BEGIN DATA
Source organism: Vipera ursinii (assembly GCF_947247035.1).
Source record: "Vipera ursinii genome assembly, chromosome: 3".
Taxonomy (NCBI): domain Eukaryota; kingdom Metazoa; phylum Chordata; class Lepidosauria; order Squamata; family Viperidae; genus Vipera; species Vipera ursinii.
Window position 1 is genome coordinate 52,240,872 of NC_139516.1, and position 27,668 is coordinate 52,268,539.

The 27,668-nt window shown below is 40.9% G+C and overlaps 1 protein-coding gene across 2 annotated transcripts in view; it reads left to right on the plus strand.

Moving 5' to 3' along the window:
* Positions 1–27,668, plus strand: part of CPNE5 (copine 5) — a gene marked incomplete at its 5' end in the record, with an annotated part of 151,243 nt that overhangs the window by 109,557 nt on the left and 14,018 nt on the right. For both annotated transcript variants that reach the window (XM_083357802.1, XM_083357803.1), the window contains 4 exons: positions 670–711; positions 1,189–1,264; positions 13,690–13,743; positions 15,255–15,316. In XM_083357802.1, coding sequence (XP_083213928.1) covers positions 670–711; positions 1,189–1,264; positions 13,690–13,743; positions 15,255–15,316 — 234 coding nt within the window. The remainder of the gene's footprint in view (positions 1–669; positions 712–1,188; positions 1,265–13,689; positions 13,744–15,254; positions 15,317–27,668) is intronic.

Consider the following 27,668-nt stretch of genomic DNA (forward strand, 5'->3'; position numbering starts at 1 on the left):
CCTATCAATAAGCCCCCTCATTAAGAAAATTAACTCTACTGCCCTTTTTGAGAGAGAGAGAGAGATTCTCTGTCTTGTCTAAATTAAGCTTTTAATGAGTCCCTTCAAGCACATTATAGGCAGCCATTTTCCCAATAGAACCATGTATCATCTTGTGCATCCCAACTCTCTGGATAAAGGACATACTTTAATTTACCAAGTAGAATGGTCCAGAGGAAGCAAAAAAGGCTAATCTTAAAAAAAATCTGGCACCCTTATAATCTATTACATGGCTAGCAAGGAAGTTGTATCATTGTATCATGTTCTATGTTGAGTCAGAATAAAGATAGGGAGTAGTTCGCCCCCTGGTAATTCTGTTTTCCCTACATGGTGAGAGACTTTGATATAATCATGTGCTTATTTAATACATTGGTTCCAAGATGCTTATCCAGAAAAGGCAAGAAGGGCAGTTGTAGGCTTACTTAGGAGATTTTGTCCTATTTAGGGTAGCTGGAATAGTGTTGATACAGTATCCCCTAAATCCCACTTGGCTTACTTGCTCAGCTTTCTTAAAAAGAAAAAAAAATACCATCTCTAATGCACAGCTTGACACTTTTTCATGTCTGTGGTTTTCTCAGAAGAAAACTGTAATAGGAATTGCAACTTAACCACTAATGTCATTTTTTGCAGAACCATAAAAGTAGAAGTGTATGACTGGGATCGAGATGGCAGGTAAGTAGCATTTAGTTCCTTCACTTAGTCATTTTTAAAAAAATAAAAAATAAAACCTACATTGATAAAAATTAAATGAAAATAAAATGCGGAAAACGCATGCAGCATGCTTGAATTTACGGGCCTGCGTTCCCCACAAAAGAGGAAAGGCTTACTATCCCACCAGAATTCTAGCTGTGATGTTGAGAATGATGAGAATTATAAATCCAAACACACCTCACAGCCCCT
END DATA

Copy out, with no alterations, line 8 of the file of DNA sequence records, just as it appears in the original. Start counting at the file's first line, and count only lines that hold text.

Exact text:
Consider the following 27,668-nt stretch of genomic DNA (forward strand, 5'->3'; position numbering starts at 1 on the left):